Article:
If this could have been done, it is not unreasonable to assume that he
could have left a rear-guard, to occupy Early’s attention and forestall
attacks on his marching column, and have reached, with the bulk of his
corps, the vicinity of Chancellorsville by the time the Federals were
hardest pressed, say ten A.M., and most needed a diversion in their
Not that Hooker’s salvation in any measure depended on Sedgwick’s so
doing. Hooker had the power in his own hand, if he would only use it.
But it should be determined whether Hooker had any legitimate ground for
Putting aside the question of time, Sedgwick’s whole manoeuvre is good
enough. It was as well executed as any work done in this campaign,
and would have given abundant satisfaction had not so much more been
required of him. But, remembering that time was of the essence of his
orders, it may be as well to quote the criticism of Warren–
“It takes some men just as long to clear away a little force as it does
a large one. It depends entirely upon the man, how long a certain force
will stop him.”
“The enemy had left about one division, perhaps ten thousand or twelve
thousand men, at Fredericksburg, to watch him. They established a kind
of picket-line around his division, so that he could not move any thing
without their knowing it. Just as soon as Gen. Sedgwick began to move,
a little random fire began, and that was kept up till daylight. At
daylight, the head of Gen. Sedgwick’s troops had got into Fredericksburg.
I think some little attempt had been made to move forward a skirmish-line,
but that had been repulsed. The enemy had considerable artillery in
“My opinion was, that, under the circumstances, the most vigorous effort
possible ought to have been made, without regard to circumstances,
because the order was peremptory.” But this statement is qualified,
when, in his examination before the Committee on the Conduct of the War,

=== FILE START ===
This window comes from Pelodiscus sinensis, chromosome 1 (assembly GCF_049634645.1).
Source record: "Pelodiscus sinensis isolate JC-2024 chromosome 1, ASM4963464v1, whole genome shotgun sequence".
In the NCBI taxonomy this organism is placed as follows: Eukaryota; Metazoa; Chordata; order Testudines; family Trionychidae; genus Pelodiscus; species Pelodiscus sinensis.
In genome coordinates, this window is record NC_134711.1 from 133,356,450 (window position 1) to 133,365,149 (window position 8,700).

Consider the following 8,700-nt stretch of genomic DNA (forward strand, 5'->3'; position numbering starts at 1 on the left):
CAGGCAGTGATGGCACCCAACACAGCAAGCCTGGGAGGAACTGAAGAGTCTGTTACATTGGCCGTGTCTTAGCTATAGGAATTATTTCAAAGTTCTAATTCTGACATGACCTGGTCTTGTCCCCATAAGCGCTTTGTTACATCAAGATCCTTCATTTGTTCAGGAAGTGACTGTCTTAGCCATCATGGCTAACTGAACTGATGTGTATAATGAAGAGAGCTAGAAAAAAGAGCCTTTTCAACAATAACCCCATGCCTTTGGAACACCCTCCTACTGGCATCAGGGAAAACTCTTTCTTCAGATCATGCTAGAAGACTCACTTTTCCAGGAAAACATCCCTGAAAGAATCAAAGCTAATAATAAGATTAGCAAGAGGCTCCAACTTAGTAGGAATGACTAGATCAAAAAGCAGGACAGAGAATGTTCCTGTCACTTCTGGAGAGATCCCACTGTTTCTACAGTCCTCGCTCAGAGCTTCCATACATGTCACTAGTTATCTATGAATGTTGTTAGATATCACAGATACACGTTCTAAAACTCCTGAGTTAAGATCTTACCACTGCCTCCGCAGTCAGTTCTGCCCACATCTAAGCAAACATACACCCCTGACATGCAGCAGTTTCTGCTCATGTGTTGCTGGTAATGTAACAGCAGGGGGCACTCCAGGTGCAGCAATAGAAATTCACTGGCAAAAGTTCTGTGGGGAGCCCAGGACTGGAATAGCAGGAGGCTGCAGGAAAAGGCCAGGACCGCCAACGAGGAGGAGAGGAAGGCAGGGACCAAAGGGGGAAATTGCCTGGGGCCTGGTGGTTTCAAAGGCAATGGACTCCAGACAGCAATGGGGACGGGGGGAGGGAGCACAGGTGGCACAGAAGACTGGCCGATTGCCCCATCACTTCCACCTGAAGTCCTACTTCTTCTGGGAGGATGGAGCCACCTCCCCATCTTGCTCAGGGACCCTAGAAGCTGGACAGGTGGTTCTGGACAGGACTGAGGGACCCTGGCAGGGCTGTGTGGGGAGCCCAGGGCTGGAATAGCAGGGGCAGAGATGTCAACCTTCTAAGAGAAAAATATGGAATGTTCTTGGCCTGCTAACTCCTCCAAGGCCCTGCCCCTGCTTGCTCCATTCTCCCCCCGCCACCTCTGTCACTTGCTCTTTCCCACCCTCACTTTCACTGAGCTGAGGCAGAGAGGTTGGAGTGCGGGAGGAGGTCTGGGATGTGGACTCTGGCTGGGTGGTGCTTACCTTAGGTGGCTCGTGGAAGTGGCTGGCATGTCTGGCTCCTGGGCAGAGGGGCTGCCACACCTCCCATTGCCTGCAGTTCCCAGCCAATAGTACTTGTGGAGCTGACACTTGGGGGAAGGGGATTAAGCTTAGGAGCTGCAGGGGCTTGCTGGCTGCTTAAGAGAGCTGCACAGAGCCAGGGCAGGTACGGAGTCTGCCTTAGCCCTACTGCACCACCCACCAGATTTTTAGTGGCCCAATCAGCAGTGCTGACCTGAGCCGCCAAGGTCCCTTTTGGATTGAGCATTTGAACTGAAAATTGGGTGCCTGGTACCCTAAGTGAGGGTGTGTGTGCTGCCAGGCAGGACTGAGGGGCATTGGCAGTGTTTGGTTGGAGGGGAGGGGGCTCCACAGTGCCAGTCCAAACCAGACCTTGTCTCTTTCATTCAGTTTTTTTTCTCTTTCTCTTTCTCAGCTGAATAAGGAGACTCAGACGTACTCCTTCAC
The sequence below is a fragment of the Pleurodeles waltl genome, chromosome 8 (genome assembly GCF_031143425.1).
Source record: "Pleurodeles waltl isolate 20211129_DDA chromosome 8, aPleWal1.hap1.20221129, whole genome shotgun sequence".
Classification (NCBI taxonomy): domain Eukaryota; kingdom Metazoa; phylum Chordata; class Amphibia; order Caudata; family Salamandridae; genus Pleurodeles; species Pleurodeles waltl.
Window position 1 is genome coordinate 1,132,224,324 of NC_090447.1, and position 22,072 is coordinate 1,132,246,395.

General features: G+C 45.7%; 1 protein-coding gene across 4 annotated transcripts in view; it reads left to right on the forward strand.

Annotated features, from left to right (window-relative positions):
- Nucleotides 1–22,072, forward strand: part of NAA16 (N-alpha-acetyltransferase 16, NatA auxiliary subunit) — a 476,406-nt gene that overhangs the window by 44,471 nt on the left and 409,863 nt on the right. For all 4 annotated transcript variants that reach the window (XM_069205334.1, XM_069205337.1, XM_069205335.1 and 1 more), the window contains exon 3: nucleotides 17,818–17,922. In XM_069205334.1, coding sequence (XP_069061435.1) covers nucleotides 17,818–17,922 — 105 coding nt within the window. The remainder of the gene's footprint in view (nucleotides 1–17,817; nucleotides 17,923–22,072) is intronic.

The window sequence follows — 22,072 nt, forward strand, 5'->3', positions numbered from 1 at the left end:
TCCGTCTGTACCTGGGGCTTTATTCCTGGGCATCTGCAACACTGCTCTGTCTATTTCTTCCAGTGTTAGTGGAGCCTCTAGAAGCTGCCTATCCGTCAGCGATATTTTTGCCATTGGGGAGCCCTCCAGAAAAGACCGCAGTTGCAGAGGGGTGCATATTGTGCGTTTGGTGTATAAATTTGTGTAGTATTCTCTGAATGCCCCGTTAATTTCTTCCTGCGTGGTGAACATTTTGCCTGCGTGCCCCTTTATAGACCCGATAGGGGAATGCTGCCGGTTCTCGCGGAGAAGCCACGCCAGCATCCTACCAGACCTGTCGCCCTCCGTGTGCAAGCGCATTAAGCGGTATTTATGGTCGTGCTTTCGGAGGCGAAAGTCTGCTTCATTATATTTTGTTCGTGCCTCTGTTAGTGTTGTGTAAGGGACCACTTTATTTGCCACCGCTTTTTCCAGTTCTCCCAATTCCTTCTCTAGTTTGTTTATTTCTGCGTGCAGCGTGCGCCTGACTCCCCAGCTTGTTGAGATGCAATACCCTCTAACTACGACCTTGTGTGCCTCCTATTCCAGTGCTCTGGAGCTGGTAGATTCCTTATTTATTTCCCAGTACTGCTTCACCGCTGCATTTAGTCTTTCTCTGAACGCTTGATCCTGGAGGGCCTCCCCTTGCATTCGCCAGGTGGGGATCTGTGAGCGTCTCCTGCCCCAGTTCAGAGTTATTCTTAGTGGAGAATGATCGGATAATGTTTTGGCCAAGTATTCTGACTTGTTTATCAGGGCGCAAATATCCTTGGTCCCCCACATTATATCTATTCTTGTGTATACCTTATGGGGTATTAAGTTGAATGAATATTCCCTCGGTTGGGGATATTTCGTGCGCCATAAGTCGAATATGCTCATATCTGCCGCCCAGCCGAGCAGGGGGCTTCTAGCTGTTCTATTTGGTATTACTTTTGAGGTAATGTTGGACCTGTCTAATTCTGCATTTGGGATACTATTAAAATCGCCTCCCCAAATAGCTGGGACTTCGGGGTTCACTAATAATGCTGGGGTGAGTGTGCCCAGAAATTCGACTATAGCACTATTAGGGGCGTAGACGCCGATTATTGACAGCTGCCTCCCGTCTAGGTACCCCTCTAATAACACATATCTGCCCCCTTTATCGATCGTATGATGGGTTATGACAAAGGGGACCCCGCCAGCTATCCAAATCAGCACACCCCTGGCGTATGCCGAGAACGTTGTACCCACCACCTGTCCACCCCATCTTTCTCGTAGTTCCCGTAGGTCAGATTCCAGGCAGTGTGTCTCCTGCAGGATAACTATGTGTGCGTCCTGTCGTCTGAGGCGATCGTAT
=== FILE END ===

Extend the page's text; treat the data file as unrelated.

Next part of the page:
to a question as to whether, in his opinion, Gen. Sedgwick’s vigorous
and energetic attempt to comply with Hooker’s order would have led to a
different result of the battle, Warren answered: “Yes, sir! and I will
go further, and say that I think there might have been more fighting
done at the other end of the line. I do not believe that if Gen. Sedgwick
had done all he could, and there had not been harder fighting on the
other end of the line, we would have succeeded.”
If, at eleven P.M., when Sedgwick received the order, he had immediately
marched, regardless of what was in his front, straight through the town,
and up the heights beyond, paying no heed whatever to the darkness of
the night, but pushing on his men as best he might, it is not improbable
that he could have gained the farther side of this obstacle by daylight.
But is it not also probable that his corps would have been in
questionable condition for either a march or a fight? It would be
extravagant to expect that the organization of the corps could be
preserved in any kind of form, however slight the opposition. And,
as daylight came on, the troops would have scarcely been in condition to
offer brilliant resistance to the attack, which Early, fully apprised of
all their movements, would have been in position to make upon their
flank and rear.
Keeping in view all the facts,–that Sedgwick was on unknown ground,
with an enemy in his front, familiar with every inch of it and with
Sedgwick’s every movement; that he had intrenchments to carry where a
few months before one man had been more than a match for ten; that the
night was dark and foggy; and that he was taken unawares by this
order,–it seems that to expect him to carry the heights before daylight,
savors of exorbitance.
But it may fairly be acknowledged, that more delay can be discovered in
some of the operations of this night and morning, than the most rigorous
construction of the orders would warrant. After the repulse of Wheaton
and Shaler, a heavier column should at once have been thrown against the
works. Nor ought it to have taken so long, under the stringency of the
instructions, to ascertain that Gibbon would be stopped by the canal,
and Howe by Hazel Run; or perhaps to organize the assaulting columns,
after ascertaining that these flank attacks were fruitless.
All this, however, in no wise whatsoever shifts any part of the
responsibility for the loss of this campaign, from Hooker’s to
Sedgwick’s shoulders. The order of ten P.M. was ill-calculated and
impracticable. Hooker had no business to count on Sedgwick’s corps as
an element in his problem of Sunday at Chancellorsville.
Sedgwick’s movements towards his chief were certainly more rapid than
those of Sickles on Saturday, and no one has undertaken to criticise the
latter. Nor would Lee be lightly accused of tardiness for not attacking
Sedgwick in force until Monday at six P.M., as will shortly be detailed,
when he had despatched his advance towards him shortly after noon on
Sunday, and had but a half-dozen miles to march. And yet Lee, precious
as every moment was to him, consumed all these hours in preparing to
assault Sedgwick’s position in front of Banks’s Ford.
In order to do justice to all sources of information, and show how